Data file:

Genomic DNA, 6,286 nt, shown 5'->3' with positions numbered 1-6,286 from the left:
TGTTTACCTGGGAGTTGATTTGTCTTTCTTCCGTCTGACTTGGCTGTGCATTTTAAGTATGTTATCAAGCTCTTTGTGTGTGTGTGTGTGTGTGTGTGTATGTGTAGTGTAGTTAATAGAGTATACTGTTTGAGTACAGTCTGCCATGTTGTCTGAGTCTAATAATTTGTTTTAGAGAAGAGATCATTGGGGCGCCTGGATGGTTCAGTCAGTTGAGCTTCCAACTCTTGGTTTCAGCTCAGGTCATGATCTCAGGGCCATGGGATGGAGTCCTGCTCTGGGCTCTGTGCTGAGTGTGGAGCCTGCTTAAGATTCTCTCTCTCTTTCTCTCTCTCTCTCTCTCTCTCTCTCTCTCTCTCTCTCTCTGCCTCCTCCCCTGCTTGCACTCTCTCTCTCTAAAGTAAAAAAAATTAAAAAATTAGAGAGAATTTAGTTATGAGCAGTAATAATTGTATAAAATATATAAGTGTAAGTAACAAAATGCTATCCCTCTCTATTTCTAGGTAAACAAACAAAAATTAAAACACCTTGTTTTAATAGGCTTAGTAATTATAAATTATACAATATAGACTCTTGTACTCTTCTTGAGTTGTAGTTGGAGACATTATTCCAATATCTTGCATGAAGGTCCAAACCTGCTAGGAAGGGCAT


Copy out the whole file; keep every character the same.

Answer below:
Genomic DNA, 6,286 nt, shown 5'->3' with positions numbered 1-6,286 from the left:
TGTTTACCTGGGAGTTGATTTGTCTTTCTTCCGTCTGACTTGGCTGTGCATTTTAAGTATGTTATCAAGCTCTTTGTGTGTGTGTGTGTGTGTGTGTGTATGTGTAGTGTAGTTAATAGAGTATACTGTTTGAGTACAGTCTGCCATGTTGTCTGAGTCTAATAATTTGTTTTAGAGAAGAGATCATTGGGGCGCCTGGATGGTTCAGTCAGTTGAGCTTCCAACTCTTGGTTTCAGCTCAGGTCATGATCTCAGGGCCATGGGATGGAGTCCTGCTCTGGGCTCTGTGCTGAGTGTGGAGCCTGCTTAAGATTCTCTCTCTCTTTCTCTCTCTCTCTCTCTCTCTCTCTCTCTCTCTCTCTCTCTGCCTCCTCCCCTGCTTGCACTCTCTCTCTCTAAAGTAAAAAAAATTAAAAAATTAGAGAGAATTTAGTTATGAGCAGTAATAATTGTATAAAATATATAAGTGTAAGTAACAAAATGCTATCCCTCTCTATTTCTAGGTAAACAAACAAAAATTAAAACACCTTGTTTTAATAGGCTTAGTAATTATAAATTATACAATATAGACTCTTGTACTCTTCTTGAGTTGTAGTTGGAGACATTATTCCAATATCTTGCATGAAGGTCCAAACCTGCTAGGAAGGGCAT